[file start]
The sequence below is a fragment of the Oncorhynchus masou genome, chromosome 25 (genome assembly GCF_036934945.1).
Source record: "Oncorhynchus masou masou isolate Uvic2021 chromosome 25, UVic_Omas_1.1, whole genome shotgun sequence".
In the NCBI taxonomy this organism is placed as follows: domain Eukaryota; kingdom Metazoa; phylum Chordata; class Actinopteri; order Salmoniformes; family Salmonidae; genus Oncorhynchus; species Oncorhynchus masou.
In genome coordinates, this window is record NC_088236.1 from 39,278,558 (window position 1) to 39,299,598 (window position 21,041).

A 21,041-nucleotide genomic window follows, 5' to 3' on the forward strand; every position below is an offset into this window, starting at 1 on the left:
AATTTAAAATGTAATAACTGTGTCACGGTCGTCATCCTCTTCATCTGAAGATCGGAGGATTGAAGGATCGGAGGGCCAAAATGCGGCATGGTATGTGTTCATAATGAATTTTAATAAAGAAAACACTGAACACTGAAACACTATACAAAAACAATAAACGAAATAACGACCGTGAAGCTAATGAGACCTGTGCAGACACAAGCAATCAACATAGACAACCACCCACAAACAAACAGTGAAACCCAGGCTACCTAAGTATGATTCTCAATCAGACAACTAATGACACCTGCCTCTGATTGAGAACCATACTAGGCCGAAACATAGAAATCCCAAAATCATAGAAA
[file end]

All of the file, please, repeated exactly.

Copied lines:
The sequence below is a fragment of the Oncorhynchus masou genome, chromosome 25 (genome assembly GCF_036934945.1).
Source record: "Oncorhynchus masou masou isolate Uvic2021 chromosome 25, UVic_Omas_1.1, whole genome shotgun sequence".
In the NCBI taxonomy this organism is placed as follows: domain Eukaryota; kingdom Metazoa; phylum Chordata; class Actinopteri; order Salmoniformes; family Salmonidae; genus Oncorhynchus; species Oncorhynchus masou.
In genome coordinates, this window is record NC_088236.1 from 39,278,558 (window position 1) to 39,299,598 (window position 21,041).

A 21,041-nucleotide genomic window follows, 5' to 3' on the forward strand; every position below is an offset into this window, starting at 1 on the left:
AATTTAAAATGTAATAACTGTGTCACGGTCGTCATCCTCTTCATCTGAAGATCGGAGGATTGAAGGATCGGAGGGCCAAAATGCGGCATGGTATGTGTTCATAATGAATTTTAATAAAGAAAACACTGAACACTGAAACACTATACAAAAACAATAAACGAAATAACGACCGTGAAGCTAATGAGACCTGTGCAGACACAAGCAATCAACATAGACAACCACCCACAAACAAACAGTGAAACCCAGGCTACCTAAGTATGATTCTCAATCAGACAACTAATGACACCTGCCTCTGATTGAGAACCATACTAGGCCGAAACATAGAAATCCCAAAATCATAGAAA